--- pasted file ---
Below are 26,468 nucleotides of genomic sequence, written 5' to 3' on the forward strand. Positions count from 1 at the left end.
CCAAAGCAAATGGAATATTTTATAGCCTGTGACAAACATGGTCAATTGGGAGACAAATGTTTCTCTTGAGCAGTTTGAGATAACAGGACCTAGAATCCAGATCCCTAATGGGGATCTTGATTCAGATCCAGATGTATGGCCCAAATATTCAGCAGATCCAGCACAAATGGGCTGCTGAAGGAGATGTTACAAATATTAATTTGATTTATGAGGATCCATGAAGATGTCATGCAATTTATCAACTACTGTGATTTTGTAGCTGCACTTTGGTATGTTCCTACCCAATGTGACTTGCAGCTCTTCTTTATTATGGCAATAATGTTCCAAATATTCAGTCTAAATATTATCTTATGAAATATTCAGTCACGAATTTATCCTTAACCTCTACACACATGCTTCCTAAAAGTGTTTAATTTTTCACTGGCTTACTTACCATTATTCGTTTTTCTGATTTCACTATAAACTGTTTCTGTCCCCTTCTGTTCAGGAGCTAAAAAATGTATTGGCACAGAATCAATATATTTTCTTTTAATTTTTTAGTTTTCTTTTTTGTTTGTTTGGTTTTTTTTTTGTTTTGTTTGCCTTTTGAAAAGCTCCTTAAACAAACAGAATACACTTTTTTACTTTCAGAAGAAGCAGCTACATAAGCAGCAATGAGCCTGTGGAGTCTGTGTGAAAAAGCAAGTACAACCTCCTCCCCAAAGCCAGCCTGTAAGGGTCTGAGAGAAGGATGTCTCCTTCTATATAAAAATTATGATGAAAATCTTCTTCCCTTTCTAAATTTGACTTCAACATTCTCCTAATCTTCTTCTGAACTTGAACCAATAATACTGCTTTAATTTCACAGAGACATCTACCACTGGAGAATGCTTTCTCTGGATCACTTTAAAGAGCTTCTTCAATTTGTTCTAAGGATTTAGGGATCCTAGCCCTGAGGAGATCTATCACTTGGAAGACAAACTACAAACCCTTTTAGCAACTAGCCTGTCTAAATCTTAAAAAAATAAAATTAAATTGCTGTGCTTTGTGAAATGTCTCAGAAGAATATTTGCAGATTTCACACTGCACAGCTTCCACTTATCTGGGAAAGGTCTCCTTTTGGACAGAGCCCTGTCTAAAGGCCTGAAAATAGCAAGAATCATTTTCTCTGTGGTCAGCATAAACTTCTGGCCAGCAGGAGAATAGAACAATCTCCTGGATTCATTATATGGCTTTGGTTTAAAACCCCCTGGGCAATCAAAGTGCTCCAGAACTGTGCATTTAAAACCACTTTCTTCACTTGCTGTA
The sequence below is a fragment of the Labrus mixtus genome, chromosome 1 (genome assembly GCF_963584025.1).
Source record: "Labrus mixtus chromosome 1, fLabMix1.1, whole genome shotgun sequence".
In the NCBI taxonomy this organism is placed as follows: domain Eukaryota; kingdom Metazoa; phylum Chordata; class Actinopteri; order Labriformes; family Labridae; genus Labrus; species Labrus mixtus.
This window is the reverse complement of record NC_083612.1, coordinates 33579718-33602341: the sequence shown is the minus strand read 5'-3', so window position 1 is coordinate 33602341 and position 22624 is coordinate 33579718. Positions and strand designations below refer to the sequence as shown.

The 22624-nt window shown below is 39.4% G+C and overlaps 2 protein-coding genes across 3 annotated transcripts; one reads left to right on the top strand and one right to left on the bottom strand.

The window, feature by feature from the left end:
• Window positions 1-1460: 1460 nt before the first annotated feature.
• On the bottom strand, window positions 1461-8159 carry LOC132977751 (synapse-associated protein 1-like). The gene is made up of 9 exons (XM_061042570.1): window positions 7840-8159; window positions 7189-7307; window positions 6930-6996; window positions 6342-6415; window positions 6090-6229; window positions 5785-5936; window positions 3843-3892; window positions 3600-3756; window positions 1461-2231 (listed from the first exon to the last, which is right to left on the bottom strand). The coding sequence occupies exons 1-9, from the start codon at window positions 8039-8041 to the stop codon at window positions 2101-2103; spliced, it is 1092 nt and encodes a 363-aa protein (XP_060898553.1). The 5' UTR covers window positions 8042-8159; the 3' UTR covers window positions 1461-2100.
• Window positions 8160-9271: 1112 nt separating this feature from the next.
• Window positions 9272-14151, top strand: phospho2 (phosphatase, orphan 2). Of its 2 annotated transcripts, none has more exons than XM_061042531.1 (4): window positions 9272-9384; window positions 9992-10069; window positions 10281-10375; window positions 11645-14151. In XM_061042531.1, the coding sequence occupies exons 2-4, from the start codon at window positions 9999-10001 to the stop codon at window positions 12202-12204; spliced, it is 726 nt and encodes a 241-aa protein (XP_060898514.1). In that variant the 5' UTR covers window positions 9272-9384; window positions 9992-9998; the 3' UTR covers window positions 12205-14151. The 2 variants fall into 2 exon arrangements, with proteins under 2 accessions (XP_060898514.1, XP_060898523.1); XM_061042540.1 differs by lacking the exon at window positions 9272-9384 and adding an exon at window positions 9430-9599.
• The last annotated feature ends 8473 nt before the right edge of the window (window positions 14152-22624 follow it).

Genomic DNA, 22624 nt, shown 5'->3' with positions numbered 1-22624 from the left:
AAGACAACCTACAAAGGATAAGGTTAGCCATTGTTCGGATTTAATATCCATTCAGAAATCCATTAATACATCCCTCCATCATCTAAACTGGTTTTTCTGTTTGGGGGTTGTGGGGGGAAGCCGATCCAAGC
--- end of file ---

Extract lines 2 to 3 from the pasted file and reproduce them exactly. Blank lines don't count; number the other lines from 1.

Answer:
CCAAAGCAAATGGAATATTTTATAGCCTGTGACAAACATGGTCAATTGGGAGACAAATGTTTCTCTTGAGCAGTTTGAGATAACAGGACCTAGAATCCAGATCCCTAATGGGGATCTTGATTCAGATCCAGATGTATGGCCCAAATATTCAGCAGATCCAGCACAAATGGGCTGCTGAAGGAGATGTTACAAATATTAATTTGATTTATGAGGATCCATGAAGATGTCATGCAATTTATCAACTACTGTGATTTTGTAGCTGCACTTTGGTATGTTCCTACCCAATGTGACTTGCAGCTCTTCTTTATTATGGCAATAATGTTCCAAATATTCAGTCTAAATATTATCTTATGAAATATTCAGTCACGAATTTATCCTTAACCTCTACACACATGCTTCCTAAAAGTGTTTAATTTTTCACTGGCTTACTTACCATTATTCGTTTTTCTGATTTCACTATAAACTGTTTCTGTCCCCTTCTGTTCAGGAGCTAAAAAATGTATTGGCACAGAATCAATATATTTTCTTTTAATTTTTTAGTTTTCTTTTTTGTTTGTTTGGTTTTTTTTTTGTTTTGTTTGCCTTTTGAAAAGCTCCTTAAACAAACAGAATACACTTTTTTACTTTCAGAAGAAGCAGCTACATAAGCAGCAATGAGCCTGTGGAGTCTGTGTGAAAAAGCAAGTACAACCTCCTCCCCAAAGCCAGCCTGTAAGGGTCTGAGAGAAGGATGTCTCCTTCTATATAAAAATTATGATGAAAATCTTCTTCCCTTTCTAAATTTGACTTCAACATTCTCCTAATCTTCTTCTGAACTTGAACCAATAATACTGCTTTAATTTCACAGAGACATCTACCACTGGAGAATGCTTTCTCTGGATCACTTTAAAGAGCTTCTTCAATTTGTTCTAAGGATTTAGGGATCCTAGCCCTGAGGAGATCTATCACTTGGAAGACAAACTACAAACCCTTTTAGCAACTAGCCTGTCTAAATCTTAAAAAAATAAAATTAAATTGCTGTGCTTTGTGAAATGTCTCAGAAGAATATTTGCAGATTTCACACTGCACAGCTTCCACTTATCTGGGAAAGGTCTCCTTTTGGACAGAGCCCTGTCTAAAGGCCTGAAAATAGCAAGAATCATTTTCTCTGTGGTCAGCATAAACTTCTGGCCAGCAGGAGAATAGAACAATCTCCTGGATTCATTATATGGCTTTGGTTTAAAACCCCCTGGGCAATCAAAGTGCTCCAGAACTGTGCATTTAAAACCACTTTCTTCACTTGCTGTA
The sequence below is a fragment of the Labrus mixtus genome, chromosome 1 (genome assembly GCF_963584025.1).